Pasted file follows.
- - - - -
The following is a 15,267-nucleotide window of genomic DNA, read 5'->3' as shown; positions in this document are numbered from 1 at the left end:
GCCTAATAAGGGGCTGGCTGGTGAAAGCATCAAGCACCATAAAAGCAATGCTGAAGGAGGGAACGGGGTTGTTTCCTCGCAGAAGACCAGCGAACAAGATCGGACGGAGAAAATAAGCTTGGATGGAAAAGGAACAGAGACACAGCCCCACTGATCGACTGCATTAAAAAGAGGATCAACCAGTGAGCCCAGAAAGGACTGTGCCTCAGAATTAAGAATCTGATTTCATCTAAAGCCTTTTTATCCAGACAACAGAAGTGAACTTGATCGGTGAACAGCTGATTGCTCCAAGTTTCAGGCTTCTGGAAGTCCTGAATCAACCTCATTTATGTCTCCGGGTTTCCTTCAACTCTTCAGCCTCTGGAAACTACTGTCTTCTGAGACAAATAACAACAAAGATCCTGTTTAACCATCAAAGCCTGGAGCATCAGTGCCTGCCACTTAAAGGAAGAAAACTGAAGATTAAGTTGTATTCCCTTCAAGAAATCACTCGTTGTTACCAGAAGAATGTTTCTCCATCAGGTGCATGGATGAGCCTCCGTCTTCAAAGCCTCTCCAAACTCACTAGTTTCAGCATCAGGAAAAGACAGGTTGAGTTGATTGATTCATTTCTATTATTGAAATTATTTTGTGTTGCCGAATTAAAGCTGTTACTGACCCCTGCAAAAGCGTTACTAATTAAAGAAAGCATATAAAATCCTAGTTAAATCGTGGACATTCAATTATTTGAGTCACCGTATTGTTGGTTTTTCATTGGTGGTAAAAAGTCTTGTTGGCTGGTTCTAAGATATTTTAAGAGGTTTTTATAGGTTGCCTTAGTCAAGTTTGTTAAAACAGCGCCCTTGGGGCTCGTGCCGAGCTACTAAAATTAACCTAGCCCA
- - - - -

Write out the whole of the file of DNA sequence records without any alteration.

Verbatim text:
The following is a 15,267-nucleotide window of genomic DNA, read 5'->3' as shown; positions in this document are numbered from 1 at the left end:
GCCTAATAAGGGGCTGGCTGGTGAAAGCATCAAGCACCATAAAAGCAATGCTGAAGGAGGGAACGGGGTTGTTTCCTCGCAGAAGACCAGCGAACAAGATCGGACGGAGAAAATAAGCTTGGATGGAAAAGGAACAGAGACACAGCCCCACTGATCGACTGCATTAAAAAGAGGATCAACCAGTGAGCCCAGAAAGGACTGTGCCTCAGAATTAAGAATCTGATTTCATCTAAAGCCTTTTTATCCAGACAACAGAAGTGAACTTGATCGGTGAACAGCTGATTGCTCCAAGTTTCAGGCTTCTGGAAGTCCTGAATCAACCTCATTTATGTCTCCGGGTTTCCTTCAACTCTTCAGCCTCTGGAAACTACTGTCTTCTGAGACAAATAACAACAAAGATCCTGTTTAACCATCAAAGCCTGGAGCATCAGTGCCTGCCACTTAAAGGAAGAAAACTGAAGATTAAGTTGTATTCCCTTCAAGAAATCACTCGTTGTTACCAGAAGAATGTTTCTCCATCAGGTGCATGGATGAGCCTCCGTCTTCAAAGCCTCTCCAAACTCACTAGTTTCAGCATCAGGAAAAGACAGGTTGAGTTGATTGATTCATTTCTATTATTGAAATTATTTTGTGTTGCCGAATTAAAGCTGTTACTGACCCCTGCAAAAGCGTTACTAATTAAAGAAAGCATATAAAATCCTAGTTAAATCGTGGACATTCAATTATTTGAGTCACCGTATTGTTGGTTTTTCATTGGTGGTAAAAAGTCTTGTTGGCTGGTTCTAAGATATTTTAAGAGGTTTTTATAGGTTGCCTTAGTCAAGTTTGTTAAAACAGCGCCCTTGGGGCTCGTGCCGAGCTACTAAAATTAACCTAGCCCA